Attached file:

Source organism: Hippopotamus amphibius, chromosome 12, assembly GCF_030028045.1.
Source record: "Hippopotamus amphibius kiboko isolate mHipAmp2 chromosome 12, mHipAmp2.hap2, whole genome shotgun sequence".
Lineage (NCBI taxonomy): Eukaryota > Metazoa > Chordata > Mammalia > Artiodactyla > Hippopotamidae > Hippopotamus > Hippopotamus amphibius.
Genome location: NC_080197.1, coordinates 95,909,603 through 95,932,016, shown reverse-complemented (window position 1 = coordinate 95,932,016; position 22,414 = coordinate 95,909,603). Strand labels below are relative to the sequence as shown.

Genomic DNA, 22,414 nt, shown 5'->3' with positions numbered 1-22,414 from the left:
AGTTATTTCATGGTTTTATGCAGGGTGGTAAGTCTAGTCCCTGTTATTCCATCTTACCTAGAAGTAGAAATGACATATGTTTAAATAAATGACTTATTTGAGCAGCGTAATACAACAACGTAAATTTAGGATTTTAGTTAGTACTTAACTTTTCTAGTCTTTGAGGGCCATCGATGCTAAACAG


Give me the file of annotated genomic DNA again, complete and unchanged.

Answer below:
Source organism: Hippopotamus amphibius, chromosome 12, assembly GCF_030028045.1.
Source record: "Hippopotamus amphibius kiboko isolate mHipAmp2 chromosome 12, mHipAmp2.hap2, whole genome shotgun sequence".
Lineage (NCBI taxonomy): Eukaryota > Metazoa > Chordata > Mammalia > Artiodactyla > Hippopotamidae > Hippopotamus > Hippopotamus amphibius.
Genome location: NC_080197.1, coordinates 95,909,603 through 95,932,016, shown reverse-complemented (window position 1 = coordinate 95,932,016; position 22,414 = coordinate 95,909,603). Strand labels below are relative to the sequence as shown.

Genomic DNA, 22,414 nt, shown 5'->3' with positions numbered 1-22,414 from the left:
AGTTATTTCATGGTTTTATGCAGGGTGGTAAGTCTAGTCCCTGTTATTCCATCTTACCTAGAAGTAGAAATGACATATGTTTAAATAAATGACTTATTTGAGCAGCGTAATACAACAACGTAAATTTAGGATTTTAGTTAGTACTTAACTTTTCTAGTCTTTGAGGGCCATCGATGCTAAACAG